• Knowledge Links: set of guidelines that instruct knowledge providers as to when and with whom they should be sharing their knowledge;
  • Best-practice repository.


  • "Trainer’s Trading Post": discussion database for training topics;
  • Connex: directory of experts with their profiles;
  • Knowledge Links: database of product development knowledge collected through interviews with experts;
  • HP Network News: a dial-up database for HP customers that contains frequently asked questions.

BP Amoco

Connect: expert database where staff create their homepage outlining their expertise, affiliations, etc.

Case Corporation

  • Real-time news emails to key decision-makers;
  • Case Knowledge Base: knowledge base containing electronic documents. One knowledge gatekeeper is appointed epr continent to add, delete and classify content.

Buckman Laboratories

KNetix, The Buckman Knowledge Network including:

  • Open-Place Forums: to allow employees to post messages, questions, requests, e.g. System operators monitor discussions to ensure that all questions are answered and 2 industry experts help providing answers;
  • Customer Information Centers: database containing all the information available at the company about each customer;
  • Learning Center: associates manage their own continuing education through courses offered by the center.

Public Sector

Reported Methodologies


  • Partners Forum: to exchange information with partners and to produce information for sharing;
  • Field Representative Forum: provides a platform for exchange on solutions between staff;
  • Strategic Management Information Forum: to share experiences across different programmes;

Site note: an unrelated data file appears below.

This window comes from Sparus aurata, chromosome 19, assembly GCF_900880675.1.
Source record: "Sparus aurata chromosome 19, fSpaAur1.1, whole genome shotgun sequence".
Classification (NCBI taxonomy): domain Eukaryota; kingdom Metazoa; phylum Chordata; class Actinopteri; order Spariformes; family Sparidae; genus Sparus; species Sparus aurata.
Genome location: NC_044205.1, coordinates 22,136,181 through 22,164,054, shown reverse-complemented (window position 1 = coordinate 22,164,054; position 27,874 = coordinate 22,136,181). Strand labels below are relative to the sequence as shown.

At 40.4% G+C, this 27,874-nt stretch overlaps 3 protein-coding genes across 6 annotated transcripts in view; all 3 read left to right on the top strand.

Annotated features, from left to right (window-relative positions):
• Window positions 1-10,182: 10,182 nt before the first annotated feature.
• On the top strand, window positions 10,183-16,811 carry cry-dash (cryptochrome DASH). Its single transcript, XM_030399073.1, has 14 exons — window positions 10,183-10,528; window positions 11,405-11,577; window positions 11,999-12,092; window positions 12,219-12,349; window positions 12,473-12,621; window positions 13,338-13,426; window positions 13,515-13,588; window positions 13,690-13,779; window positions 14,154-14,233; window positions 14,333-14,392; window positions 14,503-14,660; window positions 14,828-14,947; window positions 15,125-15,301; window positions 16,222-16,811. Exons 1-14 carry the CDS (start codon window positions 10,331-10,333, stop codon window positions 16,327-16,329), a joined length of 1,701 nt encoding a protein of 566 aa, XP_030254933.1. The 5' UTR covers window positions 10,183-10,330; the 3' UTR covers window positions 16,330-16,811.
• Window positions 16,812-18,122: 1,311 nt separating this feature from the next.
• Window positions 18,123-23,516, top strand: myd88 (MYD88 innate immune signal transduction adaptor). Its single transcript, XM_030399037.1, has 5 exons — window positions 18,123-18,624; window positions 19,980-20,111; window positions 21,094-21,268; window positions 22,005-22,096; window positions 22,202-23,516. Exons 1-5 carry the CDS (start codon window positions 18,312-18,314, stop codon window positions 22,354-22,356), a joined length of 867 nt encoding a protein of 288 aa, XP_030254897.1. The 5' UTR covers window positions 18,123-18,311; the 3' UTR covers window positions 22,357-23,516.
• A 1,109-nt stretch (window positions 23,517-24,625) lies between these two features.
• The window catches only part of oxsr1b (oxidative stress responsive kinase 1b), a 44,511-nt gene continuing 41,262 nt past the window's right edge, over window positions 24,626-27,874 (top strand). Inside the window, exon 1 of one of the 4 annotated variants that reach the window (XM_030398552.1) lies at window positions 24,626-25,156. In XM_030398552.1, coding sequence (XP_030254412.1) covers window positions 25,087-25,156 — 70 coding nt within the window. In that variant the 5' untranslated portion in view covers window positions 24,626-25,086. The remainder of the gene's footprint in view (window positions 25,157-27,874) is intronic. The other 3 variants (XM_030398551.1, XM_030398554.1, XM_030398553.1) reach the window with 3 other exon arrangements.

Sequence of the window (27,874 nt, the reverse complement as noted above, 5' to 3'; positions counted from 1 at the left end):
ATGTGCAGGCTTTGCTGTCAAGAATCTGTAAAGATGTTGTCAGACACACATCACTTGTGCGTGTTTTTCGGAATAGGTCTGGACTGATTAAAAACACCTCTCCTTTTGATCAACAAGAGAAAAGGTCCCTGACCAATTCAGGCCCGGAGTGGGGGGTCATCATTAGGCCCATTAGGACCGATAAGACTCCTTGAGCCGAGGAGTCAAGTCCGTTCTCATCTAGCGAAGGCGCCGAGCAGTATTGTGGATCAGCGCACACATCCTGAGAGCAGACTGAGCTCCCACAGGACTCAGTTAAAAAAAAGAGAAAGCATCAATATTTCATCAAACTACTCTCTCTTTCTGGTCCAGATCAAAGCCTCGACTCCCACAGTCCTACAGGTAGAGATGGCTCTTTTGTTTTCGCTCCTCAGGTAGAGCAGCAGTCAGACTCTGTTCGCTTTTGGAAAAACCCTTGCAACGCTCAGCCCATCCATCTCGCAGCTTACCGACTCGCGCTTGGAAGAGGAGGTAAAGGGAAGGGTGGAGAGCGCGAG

• Regional Forum: to allow branches to share knowledge.

Health Canada

  • Federal Budget Database: lists health related project outlined in the budget;
  • Orientation Database: a one-stop shop for general corporate information;
  • Knowledge Map: to point to where the knowledge and information resides in the organization.

US Army

Creation of Knowledge Communities: to bring together those working on a common set of activities or mission;

  • Creation of Communities of Practice: to bring together people across departmental lines, may cross several mission areas;
  • Knowledge Map: to identify and categorize an organization’s content with specific terminology and taxonomy that acts as a guide to the information resources.
  • Knowledge Audit: technique used to create the knowledge map.

US Navy

  • Knowledge Home Port-portal: links together 250 databases
  • Virtual Program Office: collaborative technologies combined with intelligent agent for planning, program development, acquisitions, etc.
  • Virtual Naval Hospital: deliver expert medical information to providers and patients.

World Bank

  • Communities of practice: e.g. OneWorld Online, a gateway for the public into issues of sustainable development. Links 250 partners.
  • There are hundreds of other small KM initiatives.


Many initiatives are taking place, among them:

  • FluNET: a surveillance system linking 100 National influenza Centers in 82 countries
  • Anti-microbial Resistance Network: use of a software for training and support for the management of anti-microbial efforts.
  • Action Programme on Essential Drugs: to support the programme, Internet is used to exchange expert knowledge worldwide

In order to illustrate the particular nature of KM, we propose a typology of 8 distinct methodologies. These methodologies, which were identified in the case studies, are categorized according to their particular focus:

Focus on communication

  1. Communities of Practice - bring people together, often from different departments, to share ideas. This methodology involves the process of sharing tacit knowledge and development of informal networking (e.g.: Monsanto, Hewlett-Packard, US Army, World Bank).